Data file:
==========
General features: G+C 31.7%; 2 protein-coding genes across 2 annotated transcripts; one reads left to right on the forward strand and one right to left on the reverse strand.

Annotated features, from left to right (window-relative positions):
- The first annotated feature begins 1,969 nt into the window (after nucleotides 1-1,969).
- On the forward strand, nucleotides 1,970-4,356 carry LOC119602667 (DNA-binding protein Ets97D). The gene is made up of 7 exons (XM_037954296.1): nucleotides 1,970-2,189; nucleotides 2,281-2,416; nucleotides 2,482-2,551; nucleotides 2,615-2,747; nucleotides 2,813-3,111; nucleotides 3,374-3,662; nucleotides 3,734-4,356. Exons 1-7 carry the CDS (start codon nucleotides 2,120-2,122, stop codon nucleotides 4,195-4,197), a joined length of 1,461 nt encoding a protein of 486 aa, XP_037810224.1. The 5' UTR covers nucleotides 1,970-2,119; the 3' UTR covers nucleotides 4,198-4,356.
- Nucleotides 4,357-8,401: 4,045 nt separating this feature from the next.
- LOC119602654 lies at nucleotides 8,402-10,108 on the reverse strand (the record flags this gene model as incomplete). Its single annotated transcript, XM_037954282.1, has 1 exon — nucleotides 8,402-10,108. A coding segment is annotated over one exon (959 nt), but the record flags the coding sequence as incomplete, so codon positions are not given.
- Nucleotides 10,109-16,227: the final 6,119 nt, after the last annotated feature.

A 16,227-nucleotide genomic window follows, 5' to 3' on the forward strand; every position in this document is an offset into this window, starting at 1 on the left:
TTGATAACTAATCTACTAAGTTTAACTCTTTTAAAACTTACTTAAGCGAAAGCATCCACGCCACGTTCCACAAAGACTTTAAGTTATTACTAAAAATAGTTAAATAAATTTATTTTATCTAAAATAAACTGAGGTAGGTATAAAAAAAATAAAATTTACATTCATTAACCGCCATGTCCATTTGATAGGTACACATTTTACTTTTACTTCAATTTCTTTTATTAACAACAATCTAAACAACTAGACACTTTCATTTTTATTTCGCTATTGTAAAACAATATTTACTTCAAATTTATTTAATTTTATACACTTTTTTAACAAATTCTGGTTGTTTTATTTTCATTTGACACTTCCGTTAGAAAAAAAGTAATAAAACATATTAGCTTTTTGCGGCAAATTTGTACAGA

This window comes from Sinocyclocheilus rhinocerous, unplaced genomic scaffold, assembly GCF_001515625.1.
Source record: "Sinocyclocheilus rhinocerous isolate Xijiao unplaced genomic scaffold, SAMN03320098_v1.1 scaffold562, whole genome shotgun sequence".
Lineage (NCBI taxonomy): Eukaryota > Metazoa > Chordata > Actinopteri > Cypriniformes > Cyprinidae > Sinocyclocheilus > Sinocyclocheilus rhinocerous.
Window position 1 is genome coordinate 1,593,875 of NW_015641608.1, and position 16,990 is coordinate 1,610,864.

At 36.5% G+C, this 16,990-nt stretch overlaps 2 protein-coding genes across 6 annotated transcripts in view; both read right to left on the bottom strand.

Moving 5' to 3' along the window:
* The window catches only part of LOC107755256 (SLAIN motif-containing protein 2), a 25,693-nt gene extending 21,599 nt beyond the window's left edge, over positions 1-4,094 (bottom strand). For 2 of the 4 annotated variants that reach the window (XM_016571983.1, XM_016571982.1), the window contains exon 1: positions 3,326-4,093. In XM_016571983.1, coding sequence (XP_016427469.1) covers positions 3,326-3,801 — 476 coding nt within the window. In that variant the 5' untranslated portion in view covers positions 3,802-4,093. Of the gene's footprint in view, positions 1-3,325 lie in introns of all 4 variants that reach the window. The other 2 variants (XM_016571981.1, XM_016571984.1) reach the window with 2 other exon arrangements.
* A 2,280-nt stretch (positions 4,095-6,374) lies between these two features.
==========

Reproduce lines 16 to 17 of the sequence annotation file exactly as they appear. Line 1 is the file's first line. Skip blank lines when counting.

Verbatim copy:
* The window catches only part of LOC107755256 (SLAIN motif-containing protein 2), a 25,693-nt gene extending 21,599 nt beyond the window's left edge, over positions 1-4,094 (bottom strand). For 2 of the 4 annotated variants that reach the window (XM_016571983.1, XM_016571982.1), the window contains exon 1: positions 3,326-4,093. In XM_016571983.1, coding sequence (XP_016427469.1) covers positions 3,326-3,801 — 476 coding nt within the window. In that variant the 5' untranslated portion in view covers positions 3,802-4,093. Of the gene's footprint in view, positions 1-3,325 lie in introns of all 4 variants that reach the window. The other 2 variants (XM_016571981.1, XM_016571984.1) reach the window with 2 other exon arrangements.
* A 2,280-nt stretch (positions 4,095-6,374) lies between these two features.